Addenbrooke’s. What price compassion and comfort?



Addenbrooke’s Hospital stops ice in patient water jugs.

A hospital has blamed budget cuts for its decision to stop providing ice for patients’ water jugs.
Michelle Lewis discovered the move while visiting Addenbrooke’s in Cambridge, when she asked for ice for her friend’s water on an oncology ward.
The hospital, which has a deficit of about £1.2m per week, said the move would save almost £40,000 per year.
Ice was “still freely available for clinical use only”, including mouthcare and ice packs, a spokesman said.
‘Bag-by-bag basis’
Mrs Lewis requested ice for her friend, who is undergoing treatment for cancer, during a visit on Sunday, as “very cold water makes it easier for her to swallow her tablets”, she said.
She said she was “horrified and gobsmacked” when two healthcare workers and a member of catering staff told her ice had been removed from jugs “because of budget cuts”.
Ms Lewis said staff also told her she could not bring her own ice “for health and safety reasons”.

A hospital spokesman said it was “reviewing who needs ice for clinical treatments”.
“Wards need to call patient catering and it is issued on a bag-by-bag basis,” he said.
“We are looking at how we save money across the trust. Currently £39,000 [per year] is spent on ice in water jugs.”
“We also need to ensure that the water is coming out of the taps at the right temperature and there is a piece of work we will be undertaking into that,” the spokesman added.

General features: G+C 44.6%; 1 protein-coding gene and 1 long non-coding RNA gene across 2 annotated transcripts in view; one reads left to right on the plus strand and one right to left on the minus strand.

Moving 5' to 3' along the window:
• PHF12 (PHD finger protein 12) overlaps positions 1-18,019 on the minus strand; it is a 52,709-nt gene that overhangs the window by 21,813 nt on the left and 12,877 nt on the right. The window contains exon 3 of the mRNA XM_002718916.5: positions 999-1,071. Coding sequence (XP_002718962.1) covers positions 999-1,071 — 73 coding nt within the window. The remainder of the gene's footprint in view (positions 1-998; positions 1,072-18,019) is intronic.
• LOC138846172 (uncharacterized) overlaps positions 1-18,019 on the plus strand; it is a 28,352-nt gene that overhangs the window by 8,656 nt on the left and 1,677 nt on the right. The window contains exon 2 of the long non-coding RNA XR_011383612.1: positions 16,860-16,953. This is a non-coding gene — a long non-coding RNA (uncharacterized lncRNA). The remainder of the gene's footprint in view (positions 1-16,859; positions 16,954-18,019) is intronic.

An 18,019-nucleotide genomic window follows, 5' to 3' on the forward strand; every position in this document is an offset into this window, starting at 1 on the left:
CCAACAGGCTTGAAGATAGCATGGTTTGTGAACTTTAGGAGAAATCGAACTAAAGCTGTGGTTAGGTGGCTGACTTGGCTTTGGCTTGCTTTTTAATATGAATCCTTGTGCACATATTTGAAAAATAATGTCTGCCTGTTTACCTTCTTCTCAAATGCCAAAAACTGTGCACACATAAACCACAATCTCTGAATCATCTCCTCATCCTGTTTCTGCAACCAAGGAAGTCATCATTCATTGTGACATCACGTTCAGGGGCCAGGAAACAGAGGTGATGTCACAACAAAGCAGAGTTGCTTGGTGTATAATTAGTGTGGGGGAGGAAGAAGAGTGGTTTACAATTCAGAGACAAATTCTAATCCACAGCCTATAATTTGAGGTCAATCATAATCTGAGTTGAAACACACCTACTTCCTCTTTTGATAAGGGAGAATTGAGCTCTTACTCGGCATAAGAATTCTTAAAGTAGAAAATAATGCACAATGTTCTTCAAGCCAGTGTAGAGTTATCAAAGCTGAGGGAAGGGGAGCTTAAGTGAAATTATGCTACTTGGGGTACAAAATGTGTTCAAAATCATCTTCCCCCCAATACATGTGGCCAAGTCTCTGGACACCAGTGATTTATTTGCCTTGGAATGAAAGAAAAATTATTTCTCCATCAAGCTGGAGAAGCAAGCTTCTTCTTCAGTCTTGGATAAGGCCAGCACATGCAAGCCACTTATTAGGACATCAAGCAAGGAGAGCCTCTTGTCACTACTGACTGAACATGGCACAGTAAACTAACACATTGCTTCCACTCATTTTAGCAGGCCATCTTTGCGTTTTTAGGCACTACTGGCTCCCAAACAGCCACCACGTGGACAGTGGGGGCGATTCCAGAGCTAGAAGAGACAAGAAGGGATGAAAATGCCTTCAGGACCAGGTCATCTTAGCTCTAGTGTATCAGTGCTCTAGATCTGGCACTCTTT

He was unable to provide details of how this would be carried out.

Addenbrooke’s Hospital chief executive Keith McNeil resigns

The chief executive of a major NHS hospital has resigned after it was revealed the hospital is running a deficit of up to £1.2m a week.
Dr Keith McNeil had been appointed to the job at Addenbrooke’s Hospital in Cambridge in November 2012.
The hospital’s chief finance officer Paul James has also resigned.
They have stepped down ahead of a Care Quality Commission report, which is due to be published soon.
Dr McNeil said it had been “a very difficult decision” to step down.
“It is a matter of public record that we face a number of very serious challenges here in Cambridge, including a growing financial deficit, and I feel the time is right to have new leadership in place,” he said.
“I am pleased our hospitals continue to provide our patients with outcomes that are not only some of the best in the UK, but in Europe.”
Cambridge University Hospitals NHS Foundation Trust, which runs Addenbrooke’s, said its director of workforce David Wherrett would become acting chief executive while a permanent replacement was found.


Published by Alun Rees

Dental Business Coach. Analyst. Troubleshooter. Consultant. Writer. Presenter. Broadcaster.

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